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Publication numberUS20100102291 A1
Publication typeApplication
Application numberUS 12/604,178
Publication dateApr 29, 2010
Filing dateOct 22, 2009
Priority dateOct 23, 2008
Also published asCN102265400A, EP2340562A2, WO2010048408A2, WO2010048408A3
Publication number12604178, 604178, US 2010/0102291 A1, US 2010/102291 A1, US 20100102291 A1, US 20100102291A1, US 2010102291 A1, US 2010102291A1, US-A1-20100102291, US-A1-2010102291, US2010/0102291A1, US2010/102291A1, US20100102291 A1, US20100102291A1, US2010102291 A1, US2010102291A1
InventorsHuiwen Xu
Original AssigneeSandisk 3D Llc
Export CitationBiBTeX, EndNote, RefMan
External Links: USPTO, USPTO Assignment, Espacenet
Carbon-based memory elements exhibiting reduced delamination and methods of forming the same
US 20100102291 A1
Abstract
A method of forming a reversible resistance-switching metal-insulator-metal (“MIM”) stack is provided, the method including forming a first conducting layer comprising a degenerately doped semiconductor material, and forming a carbon-based reversible resistance-switching material above the first conducting layer. Other aspects are also provided.
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Claims(95)
1. A method of forming a reversible resistance-switching metal-insulator-metal (“MIM”) stack, the method comprising:
forming a first conducting layer comprising a degenerately doped semiconductor material; and
forming a carbon-based reversible resistance-switching material above the first conducting layer.
2. The method of claim 1, wherein the first conducting layer comprises one or more of silicon, germanium, and a silicon-germanium alloy.
3. The method of claim 1, wherein the first conducting layer comprises one or more of boron, aluminum, gallium, indium, thallium, phosphorous, arsenic, and antimony.
4. The method of claim 1, wherein the first conducting layer has a doping concentration between about 1018/cm3 and about 1023/cm3.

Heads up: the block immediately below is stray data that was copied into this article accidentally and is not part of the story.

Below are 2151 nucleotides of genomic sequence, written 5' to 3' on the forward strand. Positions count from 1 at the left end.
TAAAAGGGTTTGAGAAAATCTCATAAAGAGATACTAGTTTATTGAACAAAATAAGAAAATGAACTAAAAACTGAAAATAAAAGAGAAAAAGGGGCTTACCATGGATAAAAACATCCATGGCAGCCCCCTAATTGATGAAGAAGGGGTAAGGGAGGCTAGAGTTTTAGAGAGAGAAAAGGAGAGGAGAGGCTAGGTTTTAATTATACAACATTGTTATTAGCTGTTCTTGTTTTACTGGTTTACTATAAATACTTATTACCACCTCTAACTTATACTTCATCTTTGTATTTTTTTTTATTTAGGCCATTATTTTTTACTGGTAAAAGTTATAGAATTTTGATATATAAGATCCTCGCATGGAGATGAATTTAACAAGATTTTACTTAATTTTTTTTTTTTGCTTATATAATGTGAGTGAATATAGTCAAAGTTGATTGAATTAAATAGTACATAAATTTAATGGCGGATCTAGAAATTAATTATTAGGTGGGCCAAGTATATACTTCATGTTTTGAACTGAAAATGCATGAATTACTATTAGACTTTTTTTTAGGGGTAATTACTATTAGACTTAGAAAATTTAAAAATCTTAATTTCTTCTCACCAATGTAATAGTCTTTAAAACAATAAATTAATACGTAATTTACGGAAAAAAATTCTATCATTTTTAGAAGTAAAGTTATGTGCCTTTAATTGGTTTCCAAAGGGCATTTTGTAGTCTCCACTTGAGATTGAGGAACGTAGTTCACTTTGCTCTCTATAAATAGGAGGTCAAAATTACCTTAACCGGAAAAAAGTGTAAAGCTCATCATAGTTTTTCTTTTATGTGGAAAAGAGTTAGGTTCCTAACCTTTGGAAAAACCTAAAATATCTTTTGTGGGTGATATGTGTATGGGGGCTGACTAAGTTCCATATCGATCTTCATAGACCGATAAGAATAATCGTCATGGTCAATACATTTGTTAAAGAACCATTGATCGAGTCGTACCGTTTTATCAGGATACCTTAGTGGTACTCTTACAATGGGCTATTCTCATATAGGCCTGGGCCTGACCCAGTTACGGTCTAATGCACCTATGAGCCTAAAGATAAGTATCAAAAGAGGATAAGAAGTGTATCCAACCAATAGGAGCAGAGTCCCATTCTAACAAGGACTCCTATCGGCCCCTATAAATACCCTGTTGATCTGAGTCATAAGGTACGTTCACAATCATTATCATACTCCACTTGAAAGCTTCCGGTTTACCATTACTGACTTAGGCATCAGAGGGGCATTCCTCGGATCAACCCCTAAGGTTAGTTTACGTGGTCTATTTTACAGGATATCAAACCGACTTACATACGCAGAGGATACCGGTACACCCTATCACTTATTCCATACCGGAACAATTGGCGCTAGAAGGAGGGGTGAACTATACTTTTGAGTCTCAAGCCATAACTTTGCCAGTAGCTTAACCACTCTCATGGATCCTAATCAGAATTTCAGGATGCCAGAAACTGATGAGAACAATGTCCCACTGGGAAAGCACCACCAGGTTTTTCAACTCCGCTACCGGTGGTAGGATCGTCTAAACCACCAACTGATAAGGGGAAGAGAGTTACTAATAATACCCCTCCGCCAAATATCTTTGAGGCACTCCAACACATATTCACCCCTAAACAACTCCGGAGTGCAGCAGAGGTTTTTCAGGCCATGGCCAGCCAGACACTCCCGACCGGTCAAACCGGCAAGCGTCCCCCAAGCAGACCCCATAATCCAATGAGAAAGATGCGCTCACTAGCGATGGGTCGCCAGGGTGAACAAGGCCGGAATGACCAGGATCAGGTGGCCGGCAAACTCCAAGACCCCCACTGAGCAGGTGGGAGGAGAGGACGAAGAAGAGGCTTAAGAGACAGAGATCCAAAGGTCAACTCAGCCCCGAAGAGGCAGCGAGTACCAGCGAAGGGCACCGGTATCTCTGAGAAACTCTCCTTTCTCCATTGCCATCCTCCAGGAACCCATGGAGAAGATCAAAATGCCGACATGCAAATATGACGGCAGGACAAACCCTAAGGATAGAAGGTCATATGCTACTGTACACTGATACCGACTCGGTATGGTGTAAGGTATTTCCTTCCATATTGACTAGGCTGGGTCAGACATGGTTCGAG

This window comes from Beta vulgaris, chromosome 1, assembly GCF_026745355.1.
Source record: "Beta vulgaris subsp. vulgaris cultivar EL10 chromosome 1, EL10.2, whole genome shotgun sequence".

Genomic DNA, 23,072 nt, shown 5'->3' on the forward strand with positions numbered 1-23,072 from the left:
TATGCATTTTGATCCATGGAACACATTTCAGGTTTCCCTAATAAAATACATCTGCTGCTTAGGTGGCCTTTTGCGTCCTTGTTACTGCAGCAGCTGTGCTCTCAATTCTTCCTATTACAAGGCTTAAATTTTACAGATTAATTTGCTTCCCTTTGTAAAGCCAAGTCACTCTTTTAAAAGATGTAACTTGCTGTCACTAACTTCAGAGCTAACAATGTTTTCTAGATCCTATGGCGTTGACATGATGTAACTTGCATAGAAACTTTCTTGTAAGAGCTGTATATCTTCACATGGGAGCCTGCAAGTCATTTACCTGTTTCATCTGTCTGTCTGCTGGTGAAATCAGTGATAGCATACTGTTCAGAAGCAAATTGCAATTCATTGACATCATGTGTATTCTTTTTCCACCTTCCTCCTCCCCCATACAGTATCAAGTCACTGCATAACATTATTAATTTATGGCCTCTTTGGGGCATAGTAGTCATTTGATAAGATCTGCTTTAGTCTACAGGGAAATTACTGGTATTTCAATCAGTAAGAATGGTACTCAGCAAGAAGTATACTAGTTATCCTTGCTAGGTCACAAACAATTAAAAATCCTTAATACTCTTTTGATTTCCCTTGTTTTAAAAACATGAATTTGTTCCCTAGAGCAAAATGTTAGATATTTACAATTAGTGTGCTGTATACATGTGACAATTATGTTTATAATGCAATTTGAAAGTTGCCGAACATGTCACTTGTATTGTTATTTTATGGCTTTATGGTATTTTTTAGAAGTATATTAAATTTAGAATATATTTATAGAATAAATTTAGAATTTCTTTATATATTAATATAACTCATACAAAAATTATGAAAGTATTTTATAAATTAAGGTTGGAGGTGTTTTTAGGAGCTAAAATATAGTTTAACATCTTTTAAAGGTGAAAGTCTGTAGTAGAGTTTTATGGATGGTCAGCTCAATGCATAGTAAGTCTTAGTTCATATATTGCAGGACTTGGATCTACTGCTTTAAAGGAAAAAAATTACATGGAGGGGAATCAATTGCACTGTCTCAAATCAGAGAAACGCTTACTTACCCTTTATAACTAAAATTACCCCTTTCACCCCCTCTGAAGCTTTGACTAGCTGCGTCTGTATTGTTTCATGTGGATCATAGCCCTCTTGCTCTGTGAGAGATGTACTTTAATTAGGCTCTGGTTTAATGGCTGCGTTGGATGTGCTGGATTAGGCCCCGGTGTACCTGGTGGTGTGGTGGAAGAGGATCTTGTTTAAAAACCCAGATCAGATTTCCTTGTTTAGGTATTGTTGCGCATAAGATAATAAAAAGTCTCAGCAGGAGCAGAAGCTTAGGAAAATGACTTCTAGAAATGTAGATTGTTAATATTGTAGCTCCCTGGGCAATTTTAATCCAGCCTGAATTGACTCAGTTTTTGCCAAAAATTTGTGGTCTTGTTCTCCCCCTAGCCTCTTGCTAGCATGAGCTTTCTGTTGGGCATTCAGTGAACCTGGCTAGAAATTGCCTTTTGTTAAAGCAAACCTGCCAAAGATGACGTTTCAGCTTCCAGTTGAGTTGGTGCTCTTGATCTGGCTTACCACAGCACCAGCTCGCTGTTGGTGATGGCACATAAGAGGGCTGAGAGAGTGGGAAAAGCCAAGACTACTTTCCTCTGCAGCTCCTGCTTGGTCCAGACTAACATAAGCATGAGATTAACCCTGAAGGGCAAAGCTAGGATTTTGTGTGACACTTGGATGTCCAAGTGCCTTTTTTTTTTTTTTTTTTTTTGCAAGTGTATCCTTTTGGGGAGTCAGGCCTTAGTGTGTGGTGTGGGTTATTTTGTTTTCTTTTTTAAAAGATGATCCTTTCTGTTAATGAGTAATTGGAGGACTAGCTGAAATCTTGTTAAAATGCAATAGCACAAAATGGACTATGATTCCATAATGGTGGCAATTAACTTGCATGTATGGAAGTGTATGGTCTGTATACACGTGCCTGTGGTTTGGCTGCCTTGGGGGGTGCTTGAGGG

5. The method of claim 1, wherein the first conducting layer has a doping concentration between about 1020/cm3 and about 1023/cm3.
6. The method of claim 1, wherein the first conducting layer is formed by any of plasma-enhanced chemical vapor deposition (“PECVD”), thermal chemical vapor deposition, low pressure chemical vapor deposition (“LPCVD”), physical vapor deposition and atomic layer deposition.
7. The method of claim 1, wherein forming the first conducting layer comprises using a PECVD process using one or more of silane, disilane, boron chloride, diborane, phosphene and helium gasses.
8. The method of claim 7, wherein the PECVD process uses silane at a flow rate between about 10 standard cubic centimeters per minute and about 200 standard cubic centimeters per minute.
9. The method of claim 7, wherein the PECVD process uses diborane at a flow rate between about 10 standard cubic centimeters per minute and about 200 standard cubic centimeters per minute.
10. The method of claim 7, wherein the PECVD process uses phosphene at a flow rate between about 10 standard cubic centimeters per minute and about 200 standard cubic centimeters per minute.
11. The method of claim 7, wherein the PECVD process is performed at a temperature of between about 450° C. and about 600° C.
12. The method of claim 7, wherein the PECVD process is performed at a pressure of between about 3 Torr and about 8 Torr.
13. The method of claim 1, wherein forming the first conducting layer comprises using an LPCVD process using one or more of silane, disilane, boron chloride, diborane, phosphene and helium gasses.
14. The method of claim 13, wherein the LPCVD process uses silane at a flow rate between about 125 standard cubic centimeters per minute and about 375 standard cubic centimeters per minute.
15. The method of claim 13, wherein the LPCVD process uses boron chloride at a flow rate between about 20 standard cubic centimeters per minute and about 80 standard cubic centimeters per minute.
16. The method of claim 13, wherein the LPCVD process uses phosphene at a flow rate between about 20 standard cubic centimeters per minute and about 80 standard cubic centimeters per minute.
17. The method of claim 13, wherein the LPCVD process is performed at a temperature of between about 450° C. and about 650° C.
18. The method of claim 13, wherein the LPCVD process is performed at a pressure of between about 200 milli-Torr and about 1000 milli-Torr.
19. The method of claim 1, wherein the first conducting layer comprises a thickness of between about 50 angstroms and about 200 angstroms.
20. The method of claim 1, wherein the carbon-based reversible resistance-switching material comprises one or more of amorphous carbon containing nanocrystalline graphene, graphene, graphite, carbon nano-tubes, amorphous diamond-like carbon, silicon carbide and boron carbide.
21. A method of forming a reversible resistance-switching metal-insulator-metal (“MIM”) stack, the method comprising:
forming a first conducting layer comprising a silicide; and
forming a carbon-based reversible resistance-switching material above the first conducting layer;